Comparison of two methods of gum elastic bougie aided endotracheal intubation using Airtraq® video laryngoscope

S. Muhamed, P. K. Narasimha, S. Mathew, A. Nileshwar, A. K. Handigodu Duggappa, D. C. Nanjundegowda

Research output: Contribution to journalArticle

1 Citation (Scopus)

Abstract

This study was conducted to compare two methods of gum elastic bougie (GEB) aided endotracheal intubation using Airtraq® video laryngoscope. Materials and method: In this prospective study, sixty patients undergoing elective surgery under general anaesthesia were randomly allocated into two groups. In Group P, Airtraq® was preloaded with endotracheal tube (ETT) with the GEB placed inside it up to the tip and the entire assembly is passed en bloc into the mouth. On visualisation of the glottis, the GEB is initially advanced across the glottis followed by railroading the ETT into the trachea. In Group S, GEB was introduced separately from the side after visualisation of the glottis using Airtraq®, followed by railroading the ETT over the GEB. Time taken for successful insertion of GEB, ease of insertion of GEB, time taken and number of attempts at endotracheal intubation were noted. Results: As the data for time taken for GEB insertion were skewed, the statistical analysis was done using Mann-Whitney U test and median, 25th and 75th percentile values were calculated. Time taken for GEB insertion and endotracheal intubation was found to be shorter in Group P than in Group S, both the results being statistically significant. The time taken for GEB insertion was 7.71 seconds (median) in Group P and 20.44 seconds (median) in Group S, whereas time taken for endotracheal intubation was 14.68 ± 0.913 seconds vs. 29.10 ± 1.83 in Group P and Group S respectively. Conclusion: The use of GEB preloaded into the ETT or insertion of the same from the side of the mouth while using Airtraq® proves to be a clinically effective alternative to achieve successful endotracheal intubation. Time taken to achieve successful endotracheal intubation is shorter if the GEB is preloaded into the endotracheal tube. Additional manoeuvres like external laryngeal manipulation will help in GEB advancement especially when it is inserted from the side of the mouth using Airtraq®.

Original languageEnglish
Pages (from-to)28-33
Number of pages6
JournalSri Lankan Journal of Anaesthesiology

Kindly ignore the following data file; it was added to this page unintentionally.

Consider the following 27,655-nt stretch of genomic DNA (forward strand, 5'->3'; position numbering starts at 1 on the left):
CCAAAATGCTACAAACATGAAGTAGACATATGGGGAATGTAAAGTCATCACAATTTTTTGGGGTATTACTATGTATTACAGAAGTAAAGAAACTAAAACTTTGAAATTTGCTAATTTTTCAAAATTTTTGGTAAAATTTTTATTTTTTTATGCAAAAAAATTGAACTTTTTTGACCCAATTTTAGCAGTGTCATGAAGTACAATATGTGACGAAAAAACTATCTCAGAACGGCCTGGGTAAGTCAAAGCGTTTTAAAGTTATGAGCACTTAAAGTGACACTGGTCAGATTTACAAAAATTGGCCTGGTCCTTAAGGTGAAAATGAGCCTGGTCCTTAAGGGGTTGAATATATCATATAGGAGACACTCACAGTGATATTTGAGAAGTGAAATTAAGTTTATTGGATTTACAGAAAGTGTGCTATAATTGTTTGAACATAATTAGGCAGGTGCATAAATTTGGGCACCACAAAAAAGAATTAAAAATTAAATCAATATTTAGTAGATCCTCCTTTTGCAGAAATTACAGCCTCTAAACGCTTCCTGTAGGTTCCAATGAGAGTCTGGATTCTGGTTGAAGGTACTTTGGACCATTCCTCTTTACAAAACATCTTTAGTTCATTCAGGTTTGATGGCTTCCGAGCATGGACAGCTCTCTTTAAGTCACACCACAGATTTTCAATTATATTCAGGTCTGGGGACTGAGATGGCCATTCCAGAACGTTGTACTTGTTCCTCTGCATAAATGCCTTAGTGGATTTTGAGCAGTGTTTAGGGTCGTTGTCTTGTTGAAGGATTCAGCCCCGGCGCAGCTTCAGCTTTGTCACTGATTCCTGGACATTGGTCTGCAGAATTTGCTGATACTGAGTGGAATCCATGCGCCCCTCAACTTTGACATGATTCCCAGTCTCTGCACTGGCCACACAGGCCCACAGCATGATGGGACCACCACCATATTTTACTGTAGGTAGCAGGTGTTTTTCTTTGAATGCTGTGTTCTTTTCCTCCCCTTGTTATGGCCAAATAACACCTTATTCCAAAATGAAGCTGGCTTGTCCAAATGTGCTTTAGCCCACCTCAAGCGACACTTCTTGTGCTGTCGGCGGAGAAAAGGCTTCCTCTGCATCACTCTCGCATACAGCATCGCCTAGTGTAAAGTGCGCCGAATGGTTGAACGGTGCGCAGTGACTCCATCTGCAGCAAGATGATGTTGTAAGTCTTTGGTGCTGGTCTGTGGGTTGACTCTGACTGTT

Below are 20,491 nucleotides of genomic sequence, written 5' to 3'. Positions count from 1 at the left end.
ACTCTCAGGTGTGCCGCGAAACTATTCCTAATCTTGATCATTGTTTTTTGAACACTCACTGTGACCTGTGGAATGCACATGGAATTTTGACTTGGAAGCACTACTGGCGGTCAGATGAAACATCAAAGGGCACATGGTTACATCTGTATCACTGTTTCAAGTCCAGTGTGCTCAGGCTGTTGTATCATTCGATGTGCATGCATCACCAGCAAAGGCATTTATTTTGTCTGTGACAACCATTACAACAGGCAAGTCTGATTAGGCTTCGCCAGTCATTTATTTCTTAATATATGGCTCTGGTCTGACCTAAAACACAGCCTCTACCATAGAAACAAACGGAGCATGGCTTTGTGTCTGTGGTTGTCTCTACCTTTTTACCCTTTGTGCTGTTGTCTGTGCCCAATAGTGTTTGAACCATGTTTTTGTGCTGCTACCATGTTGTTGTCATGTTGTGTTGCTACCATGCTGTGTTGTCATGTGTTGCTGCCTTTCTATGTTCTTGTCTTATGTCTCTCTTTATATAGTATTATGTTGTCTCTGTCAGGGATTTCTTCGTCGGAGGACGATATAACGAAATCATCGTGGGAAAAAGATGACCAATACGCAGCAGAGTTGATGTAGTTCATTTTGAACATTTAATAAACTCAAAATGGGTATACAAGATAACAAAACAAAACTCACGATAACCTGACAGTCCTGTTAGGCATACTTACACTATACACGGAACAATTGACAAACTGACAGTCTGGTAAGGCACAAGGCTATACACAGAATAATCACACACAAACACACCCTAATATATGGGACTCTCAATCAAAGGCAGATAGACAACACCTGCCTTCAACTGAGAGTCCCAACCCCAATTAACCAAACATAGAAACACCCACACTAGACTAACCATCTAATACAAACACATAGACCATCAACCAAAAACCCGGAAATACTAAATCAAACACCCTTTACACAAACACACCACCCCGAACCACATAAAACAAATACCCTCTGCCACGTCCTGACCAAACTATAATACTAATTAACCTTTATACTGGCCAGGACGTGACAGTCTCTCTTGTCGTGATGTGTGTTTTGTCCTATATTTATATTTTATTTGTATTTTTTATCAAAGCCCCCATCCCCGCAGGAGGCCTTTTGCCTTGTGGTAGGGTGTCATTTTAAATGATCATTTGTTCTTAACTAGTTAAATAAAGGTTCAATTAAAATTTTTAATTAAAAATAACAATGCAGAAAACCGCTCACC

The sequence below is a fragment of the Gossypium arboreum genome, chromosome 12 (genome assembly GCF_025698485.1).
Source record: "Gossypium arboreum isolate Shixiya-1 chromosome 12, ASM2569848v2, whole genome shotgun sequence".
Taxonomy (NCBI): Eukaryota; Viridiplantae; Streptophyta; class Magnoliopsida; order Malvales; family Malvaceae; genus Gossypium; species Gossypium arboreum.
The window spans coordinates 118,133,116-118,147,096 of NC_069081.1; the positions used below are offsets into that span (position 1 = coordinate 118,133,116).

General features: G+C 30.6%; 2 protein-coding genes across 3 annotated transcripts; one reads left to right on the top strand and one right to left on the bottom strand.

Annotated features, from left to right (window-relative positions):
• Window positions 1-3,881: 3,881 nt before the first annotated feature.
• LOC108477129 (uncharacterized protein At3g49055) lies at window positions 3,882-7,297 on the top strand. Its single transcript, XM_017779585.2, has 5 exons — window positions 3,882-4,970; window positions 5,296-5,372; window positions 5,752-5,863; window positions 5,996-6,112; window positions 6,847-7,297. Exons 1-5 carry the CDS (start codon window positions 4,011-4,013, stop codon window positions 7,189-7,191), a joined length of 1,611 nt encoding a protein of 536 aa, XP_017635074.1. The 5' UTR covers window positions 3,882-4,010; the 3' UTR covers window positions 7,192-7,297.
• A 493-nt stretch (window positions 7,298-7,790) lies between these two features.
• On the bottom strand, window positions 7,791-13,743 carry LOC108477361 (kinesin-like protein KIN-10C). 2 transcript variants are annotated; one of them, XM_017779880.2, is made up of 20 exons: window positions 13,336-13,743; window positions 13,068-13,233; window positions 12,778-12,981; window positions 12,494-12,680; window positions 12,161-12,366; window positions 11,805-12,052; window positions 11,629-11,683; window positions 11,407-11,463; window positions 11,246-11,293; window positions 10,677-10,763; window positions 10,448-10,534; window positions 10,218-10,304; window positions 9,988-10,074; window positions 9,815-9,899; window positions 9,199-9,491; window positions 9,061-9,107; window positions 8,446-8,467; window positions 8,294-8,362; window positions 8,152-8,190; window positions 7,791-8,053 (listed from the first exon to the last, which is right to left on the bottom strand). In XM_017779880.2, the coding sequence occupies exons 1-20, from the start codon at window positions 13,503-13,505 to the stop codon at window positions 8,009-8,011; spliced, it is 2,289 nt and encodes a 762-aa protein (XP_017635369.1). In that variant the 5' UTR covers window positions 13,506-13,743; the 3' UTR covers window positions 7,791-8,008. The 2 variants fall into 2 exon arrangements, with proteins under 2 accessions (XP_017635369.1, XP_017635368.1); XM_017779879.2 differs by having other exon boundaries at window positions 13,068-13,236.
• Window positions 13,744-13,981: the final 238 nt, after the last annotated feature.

Volume26
Issue number1
DOIs
Publication statusPublished - 01-01-2018

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Laryngoscopes
Intratracheal Intubation
Gingiva
Glottis
Mouth
Nonparametric Statistics
Trachea
General Anesthesia

All Science Journal Classification (ASJC) codes

  • Anesthesiology and Pain Medicine

Cite this

Muhamed, S. ; Narasimha, P. K. ; Mathew, S. ; Nileshwar, A. ; Handigodu Duggappa, A. K. ; Nanjundegowda, D. C. / Comparison of two methods of gum elastic bougie aided endotracheal intubation using Airtraq® video laryngoscope. In: Sri Lankan Journal of Anaesthesiology. 2018 ; Vol. 26, No. 1. pp. 28-33.
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abstract = "This study was conducted to compare two methods of gum elastic bougie (GEB) aided endotracheal intubation using Airtraq{\circledR} video laryngoscope. Materials and method: In this prospective study, sixty patients undergoing elective surgery under general anaesthesia were randomly allocated into two groups. In Group P, Airtraq{\circledR} was preloaded with endotracheal tube (ETT) with the GEB placed inside it up to the tip and the entire assembly is passed en bloc into the mouth. On visualisation of the glottis, the GEB is initially advanced across the glottis followed by railroading the ETT into the trachea. In Group S, GEB was introduced separately from the side after visualisation of the glottis using Airtraq{\circledR}, followed by railroading the ETT over the GEB. Time taken for successful insertion of GEB, ease of insertion of GEB, time taken and number of attempts at endotracheal intubation were noted. Results: As the data for time taken for GEB insertion were skewed, the statistical analysis was done using Mann-Whitney U test and median, 25th and 75th percentile values were calculated. Time taken for GEB insertion and endotracheal intubation was found to be shorter in Group P than in Group S, both the results being statistically significant. The time taken for GEB insertion was 7.71 seconds (median) in Group P and 20.44 seconds (median) in Group S, whereas time taken for endotracheal intubation was 14.68 ± 0.913 seconds vs. 29.10 ± 1.83 in Group P and Group S respectively. Conclusion: The use of GEB preloaded into the ETT or insertion of the same from the side of the mouth while using Airtraq{\circledR} proves to be a clinically effective alternative to achieve successful endotracheal intubation. Time taken to achieve successful endotracheal intubation is shorter if the GEB is preloaded into the endotracheal tube. Additional manoeuvres like external laryngeal manipulation will help in GEB advancement especially when it is inserted from the side of the mouth using Airtraq{\circledR}.",